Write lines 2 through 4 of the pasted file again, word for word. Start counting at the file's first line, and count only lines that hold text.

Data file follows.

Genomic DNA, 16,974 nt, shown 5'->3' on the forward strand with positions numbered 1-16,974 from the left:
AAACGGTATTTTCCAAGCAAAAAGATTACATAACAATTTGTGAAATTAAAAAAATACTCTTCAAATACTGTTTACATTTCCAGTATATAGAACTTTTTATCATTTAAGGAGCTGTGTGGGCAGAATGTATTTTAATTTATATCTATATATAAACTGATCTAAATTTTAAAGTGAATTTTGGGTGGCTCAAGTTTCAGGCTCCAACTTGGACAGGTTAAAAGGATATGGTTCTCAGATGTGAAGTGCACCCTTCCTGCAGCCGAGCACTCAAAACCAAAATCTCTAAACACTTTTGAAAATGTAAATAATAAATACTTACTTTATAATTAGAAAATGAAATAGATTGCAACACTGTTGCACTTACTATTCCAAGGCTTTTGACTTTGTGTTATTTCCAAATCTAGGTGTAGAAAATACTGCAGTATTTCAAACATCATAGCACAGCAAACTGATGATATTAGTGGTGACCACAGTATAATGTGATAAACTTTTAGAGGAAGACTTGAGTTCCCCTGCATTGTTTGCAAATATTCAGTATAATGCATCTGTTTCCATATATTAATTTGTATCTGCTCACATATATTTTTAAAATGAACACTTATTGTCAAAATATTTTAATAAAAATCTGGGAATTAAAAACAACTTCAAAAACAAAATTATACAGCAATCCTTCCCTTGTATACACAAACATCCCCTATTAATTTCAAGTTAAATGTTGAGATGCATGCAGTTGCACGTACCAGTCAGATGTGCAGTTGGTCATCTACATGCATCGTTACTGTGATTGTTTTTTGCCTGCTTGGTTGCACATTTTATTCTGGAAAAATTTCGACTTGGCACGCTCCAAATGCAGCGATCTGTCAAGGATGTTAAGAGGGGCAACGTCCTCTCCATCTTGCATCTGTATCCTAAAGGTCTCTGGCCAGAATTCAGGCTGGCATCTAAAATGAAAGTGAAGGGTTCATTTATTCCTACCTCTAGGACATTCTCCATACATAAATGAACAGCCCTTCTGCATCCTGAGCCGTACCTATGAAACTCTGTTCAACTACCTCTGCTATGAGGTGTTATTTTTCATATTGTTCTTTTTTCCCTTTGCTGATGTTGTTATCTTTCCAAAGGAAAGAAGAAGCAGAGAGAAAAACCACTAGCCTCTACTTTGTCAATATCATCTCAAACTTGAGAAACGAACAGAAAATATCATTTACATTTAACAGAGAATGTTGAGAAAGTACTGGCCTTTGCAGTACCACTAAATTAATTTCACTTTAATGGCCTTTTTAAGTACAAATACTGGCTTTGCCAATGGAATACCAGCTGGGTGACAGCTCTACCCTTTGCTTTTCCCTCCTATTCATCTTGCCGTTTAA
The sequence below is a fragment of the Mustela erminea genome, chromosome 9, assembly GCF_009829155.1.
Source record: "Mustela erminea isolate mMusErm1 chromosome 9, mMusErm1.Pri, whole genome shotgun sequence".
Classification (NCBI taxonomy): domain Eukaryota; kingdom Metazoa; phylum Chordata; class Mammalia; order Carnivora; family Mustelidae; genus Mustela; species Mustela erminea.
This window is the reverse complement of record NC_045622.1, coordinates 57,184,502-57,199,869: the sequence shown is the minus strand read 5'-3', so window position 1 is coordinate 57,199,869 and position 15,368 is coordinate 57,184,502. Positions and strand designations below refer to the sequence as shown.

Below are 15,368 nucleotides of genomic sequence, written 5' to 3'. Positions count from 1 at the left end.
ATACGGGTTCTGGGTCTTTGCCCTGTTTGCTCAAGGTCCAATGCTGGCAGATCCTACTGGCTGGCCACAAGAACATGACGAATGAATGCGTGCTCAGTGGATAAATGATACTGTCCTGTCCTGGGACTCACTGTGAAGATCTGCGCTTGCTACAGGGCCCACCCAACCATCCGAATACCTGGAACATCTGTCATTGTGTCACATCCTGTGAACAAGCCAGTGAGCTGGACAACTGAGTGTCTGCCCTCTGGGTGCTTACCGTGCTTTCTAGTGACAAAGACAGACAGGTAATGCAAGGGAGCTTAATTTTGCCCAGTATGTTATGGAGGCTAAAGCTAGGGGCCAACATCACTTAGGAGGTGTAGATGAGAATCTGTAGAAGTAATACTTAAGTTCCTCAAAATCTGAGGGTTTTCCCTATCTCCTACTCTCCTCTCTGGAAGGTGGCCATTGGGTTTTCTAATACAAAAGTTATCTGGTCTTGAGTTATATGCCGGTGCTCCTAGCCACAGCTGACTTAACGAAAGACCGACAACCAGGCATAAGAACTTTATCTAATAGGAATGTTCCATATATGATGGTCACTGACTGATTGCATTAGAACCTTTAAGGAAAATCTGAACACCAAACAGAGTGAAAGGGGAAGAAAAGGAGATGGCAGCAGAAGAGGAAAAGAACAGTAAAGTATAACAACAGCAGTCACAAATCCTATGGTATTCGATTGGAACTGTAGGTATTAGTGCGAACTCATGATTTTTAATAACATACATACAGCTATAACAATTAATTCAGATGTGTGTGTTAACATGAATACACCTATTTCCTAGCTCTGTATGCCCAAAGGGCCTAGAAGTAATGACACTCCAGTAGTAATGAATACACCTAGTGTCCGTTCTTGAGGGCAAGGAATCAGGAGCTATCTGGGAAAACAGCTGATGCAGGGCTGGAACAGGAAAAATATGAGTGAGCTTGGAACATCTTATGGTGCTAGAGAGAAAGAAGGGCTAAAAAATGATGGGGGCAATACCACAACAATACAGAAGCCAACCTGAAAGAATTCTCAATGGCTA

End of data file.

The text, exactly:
AAACGGTATTTTCCAAGCAAAAAGATTACATAACAATTTGTGAAATTAAAAAAATACTCTTCAAATACTGTTTACATTTCCAGTATATAGAACTTTTTATCATTTAAGGAGCTGTGTGGGCAGAATGTATTTTAATTTATATCTATATATAAACTGATCTAAATTTTAAAGTGAATTTTGGGTGGCTCAAGTTTCAGGCTCCAACTTGGACAGGTTAAAAGGATATGGTTCTCAGATGTGAAGTGCACCCTTCCTGCAGCCGAGCACTCAAAACCAAAATCTCTAAACACTTTTGAAAATGTAAATAATAAATACTTACTTTATAATTAGAAAATGAAATAGATTGCAACACTGTTGCACTTACTATTCCAAGGCTTTTGACTTTGTGTTATTTCCAAATCTAGGTGTAGAAAATACTGCAGTATTTCAAACATCATAGCACAGCAAACTGATGATATTAGTGGTGACCACAGTATAATGTGATAAACTTTTAGAGGAAGACTTGAGTTCCCCTGCATTGTTTGCAAATATTCAGTATAATGCATCTGTTTCCATATATTAATTTGTATCTGCTCACATATATTTTTAAAATGAACACTTATTGTCAAAATATTTTAATAAAAATCTGGGAATTAAAAACAACTTCAAAAACAAAATTATACAGCAATCCTTCCCTTGTATACACAAACATCCCCTATTAATTTCAAGTTAAATGTTGAGATGCATGCAGTTGCACGTACCAGTCAGATGTGCAGTTGGTCATCTACATGCATCGTTACTGTGATTGTTTTTTGCCTGCTTGGTTGCACATTTTATTCTGGAAAAATTTCGACTTGGCACGCTCCAAATGCAGCGATCTGTCAAGGATGTTAAGAGGGGCAACGTCCTCTCCATCTTGCATCTGTATCCTAAAGGTCTCTGGCCAGAATTCAGGCTGGCATCTAAAATGAAAGTGAAGGGTTCATTTATTCCTACCTCTAGGACATTCTCCATACATAAATGAACAGCCCTTCTGCATCCTGAGCCGTACCTATGAAACTCTGTTCAACTACCTCTGCTATGAGGTGTTATTTTTCATATTGTTCTTTTTTCCCTTTGCTGATGTTGTTATCTTTCCAAAGGAAAGAAGAAGCAGAGAGAAAAACCACTAGCCTCTACTTTGTCAATATCATCTCAAACTTGAGAAACGAACAGAAAATATCATTTACATTTAACAGAGAATGTTGAGAAAGTACTGGCCTTTGCAGTACCACTAAATTAATTTCACTTTAATGGCCTTTTTAAGTACAAATACTGGCTTTGCCAATGGAATACCAGCTGGGTGACAGCTCTACCCTTTGCTTTTCCCTCCTATTCATCTTGCCGTTTAA
The sequence below is a fragment of the Mustela erminea genome, chromosome 9, assembly GCF_009829155.1.
Source record: "Mustela erminea isolate mMusErm1 chromosome 9, mMusErm1.Pri, whole genome shotgun sequence".